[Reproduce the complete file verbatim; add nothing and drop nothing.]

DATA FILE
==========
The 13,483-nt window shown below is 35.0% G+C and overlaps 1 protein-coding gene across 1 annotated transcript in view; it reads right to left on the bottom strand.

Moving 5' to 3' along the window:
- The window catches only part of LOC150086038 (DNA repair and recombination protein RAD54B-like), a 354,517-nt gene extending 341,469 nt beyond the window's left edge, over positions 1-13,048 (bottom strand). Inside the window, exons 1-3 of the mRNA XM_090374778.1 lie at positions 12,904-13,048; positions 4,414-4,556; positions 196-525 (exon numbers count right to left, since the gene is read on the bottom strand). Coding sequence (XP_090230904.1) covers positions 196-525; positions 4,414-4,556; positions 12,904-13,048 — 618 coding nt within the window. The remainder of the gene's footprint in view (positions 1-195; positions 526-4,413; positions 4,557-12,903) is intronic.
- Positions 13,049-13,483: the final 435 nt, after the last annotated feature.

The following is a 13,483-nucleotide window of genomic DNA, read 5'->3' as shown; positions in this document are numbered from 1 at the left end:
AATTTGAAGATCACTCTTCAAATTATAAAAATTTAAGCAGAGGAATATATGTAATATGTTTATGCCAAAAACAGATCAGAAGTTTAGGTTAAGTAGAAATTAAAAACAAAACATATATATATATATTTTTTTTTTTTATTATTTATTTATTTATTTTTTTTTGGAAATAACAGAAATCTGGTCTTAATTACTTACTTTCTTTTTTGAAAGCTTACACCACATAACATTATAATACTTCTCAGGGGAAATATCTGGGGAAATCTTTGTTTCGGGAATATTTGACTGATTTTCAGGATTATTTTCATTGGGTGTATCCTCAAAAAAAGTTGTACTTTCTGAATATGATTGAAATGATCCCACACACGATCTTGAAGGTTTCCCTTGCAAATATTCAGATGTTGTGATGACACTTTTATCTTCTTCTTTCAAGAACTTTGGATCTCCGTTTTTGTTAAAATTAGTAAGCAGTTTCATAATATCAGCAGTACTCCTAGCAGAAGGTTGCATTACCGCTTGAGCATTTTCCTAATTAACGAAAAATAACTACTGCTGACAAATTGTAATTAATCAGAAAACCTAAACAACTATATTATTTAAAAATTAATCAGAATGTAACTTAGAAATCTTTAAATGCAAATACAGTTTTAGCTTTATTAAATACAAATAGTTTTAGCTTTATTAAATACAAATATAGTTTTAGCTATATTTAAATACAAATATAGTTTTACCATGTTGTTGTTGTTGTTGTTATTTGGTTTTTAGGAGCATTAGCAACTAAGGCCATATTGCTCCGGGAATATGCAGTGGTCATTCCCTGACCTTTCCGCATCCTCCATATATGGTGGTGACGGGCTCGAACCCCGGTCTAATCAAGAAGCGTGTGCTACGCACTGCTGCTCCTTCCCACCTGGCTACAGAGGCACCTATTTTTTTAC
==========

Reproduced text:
The 13,483-nt window shown below is 35.0% G+C and overlaps 1 protein-coding gene across 1 annotated transcript in view; it reads right to left on the bottom strand.

Moving 5' to 3' along the window:
- The window catches only part of LOC150086038 (DNA repair and recombination protein RAD54B-like), a 354,517-nt gene extending 341,469 nt beyond the window's left edge, over positions 1-13,048 (bottom strand). Inside the window, exons 1-3 of the mRNA XM_090374778.1 lie at positions 12,904-13,048; positions 4,414-4,556; positions 196-525 (exon numbers count right to left, since the gene is read on the bottom strand). Coding sequence (XP_090230904.1) covers positions 196-525; positions 4,414-4,556; positions 12,904-13,048 — 618 coding nt within the window. The remainder of the gene's footprint in view (positions 1-195; positions 526-4,413; positions 4,557-12,903) is intronic.
- Positions 13,049-13,483: the final 435 nt, after the last annotated feature.

The following is a 13,483-nucleotide window of genomic DNA, read 5'->3' as shown; positions in this document are numbered from 1 at the left end:
AATTTGAAGATCACTCTTCAAATTATAAAAATTTAAGCAGAGGAATATATGTAATATGTTTATGCCAAAAACAGATCAGAAGTTTAGGTTAAGTAGAAATTAAAAACAAAACATATATATATATATTTTTTTTTTTTATTATTTATTTATTTATTTTTTTTTGGAAATAACAGAAATCTGGTCTTAATTACTTACTTTCTTTTTTGAAAGCTTACACCACATAACATTATAATACTTCTCAGGGGAAATATCTGGGGAAATCTTTGTTTCGGGAATATTTGACTGATTTTCAGGATTATTTTCATTGGGTGTATCCTCAAAAAAAGTTGTACTTTCTGAATATGATTGAAATGATCCCACACACGATCTTGAAGGTTTCCCTTGCAAATATTCAGATGTTGTGATGACACTTTTATCTTCTTCTTTCAAGAACTTTGGATCTCCGTTTTTGTTAAAATTAGTAAGCAGTTTCATAATATCAGCAGTACTCCTAGCAGAAGGTTGCATTACCGCTTGAGCATTTTCCTAATTAACGAAAAATAACTACTGCTGACAAATTGTAATTAATCAGAAAACCTAAACAACTATATTATTTAAAAATTAATCAGAATGTAACTTAGAAATCTTTAAATGCAAATACAGTTTTAGCTTTATTAAATACAAATAGTTTTAGCTTTATTAAATACAAATATAGTTTTAGCTATATTTAAATACAAATATAGTTTTACCATGTTGTTGTTGTTGTTGTTATTTGGTTTTTAGGAGCATTAGCAACTAAGGCCATATTGCTCCGGGAATATGCAGTGGTCATTCCCTGACCTTTCCGCATCCTCCATATATGGTGGTGACGGGCTCGAACCCCGGTCTAATCAAGAAGCGTGTGCTACGCACTGCTGCTCCTTCCCACCTGGCTACAGAGGCACCTATTTTTTTAC